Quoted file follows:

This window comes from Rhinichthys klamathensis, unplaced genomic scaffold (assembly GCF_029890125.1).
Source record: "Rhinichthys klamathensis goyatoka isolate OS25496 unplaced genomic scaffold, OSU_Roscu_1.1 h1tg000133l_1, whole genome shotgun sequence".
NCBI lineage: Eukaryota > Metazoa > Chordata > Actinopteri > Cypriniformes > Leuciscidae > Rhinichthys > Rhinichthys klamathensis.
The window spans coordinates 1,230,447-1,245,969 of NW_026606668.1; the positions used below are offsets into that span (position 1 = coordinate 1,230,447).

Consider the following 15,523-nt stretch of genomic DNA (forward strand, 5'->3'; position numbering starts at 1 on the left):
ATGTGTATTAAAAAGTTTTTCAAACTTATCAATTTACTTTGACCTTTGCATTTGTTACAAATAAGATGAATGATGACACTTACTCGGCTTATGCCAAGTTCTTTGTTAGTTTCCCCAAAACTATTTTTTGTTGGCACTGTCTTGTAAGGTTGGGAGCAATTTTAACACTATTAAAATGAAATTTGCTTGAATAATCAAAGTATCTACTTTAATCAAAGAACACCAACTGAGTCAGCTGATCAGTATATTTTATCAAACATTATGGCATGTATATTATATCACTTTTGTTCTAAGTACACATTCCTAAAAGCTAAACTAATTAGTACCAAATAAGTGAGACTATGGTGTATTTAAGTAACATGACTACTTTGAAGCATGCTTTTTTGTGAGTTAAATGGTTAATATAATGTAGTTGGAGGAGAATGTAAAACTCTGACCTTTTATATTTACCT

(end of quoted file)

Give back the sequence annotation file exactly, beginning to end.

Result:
This window comes from Rhinichthys klamathensis, unplaced genomic scaffold (assembly GCF_029890125.1).
Source record: "Rhinichthys klamathensis goyatoka isolate OS25496 unplaced genomic scaffold, OSU_Roscu_1.1 h1tg000133l_1, whole genome shotgun sequence".
NCBI lineage: Eukaryota > Metazoa > Chordata > Actinopteri > Cypriniformes > Leuciscidae > Rhinichthys > Rhinichthys klamathensis.
The window spans coordinates 1,230,447-1,245,969 of NW_026606668.1; the positions used below are offsets into that span (position 1 = coordinate 1,230,447).

Consider the following 15,523-nt stretch of genomic DNA (forward strand, 5'->3'; position numbering starts at 1 on the left):
ATGTGTATTAAAAAGTTTTTCAAACTTATCAATTTACTTTGACCTTTGCATTTGTTACAAATAAGATGAATGATGACACTTACTCGGCTTATGCCAAGTTCTTTGTTAGTTTCCCCAAAACTATTTTTTGTTGGCACTGTCTTGTAAGGTTGGGAGCAATTTTAACACTATTAAAATGAAATTTGCTTGAATAATCAAAGTATCTACTTTAATCAAAGAACACCAACTGAGTCAGCTGATCAGTATATTTTATCAAACATTATGGCATGTATATTATATCACTTTTGTTCTAAGTACACATTCCTAAAAGCTAAACTAATTAGTACCAAATAAGTGAGACTATGGTGTATTTAAGTAACATGACTACTTTGAAGCATGCTTTTTTGTGAGTTAAATGGTTAATATAATGTAGTTGGAGGAGAATGTAAAACTCTGACCTTTTATATTTACCT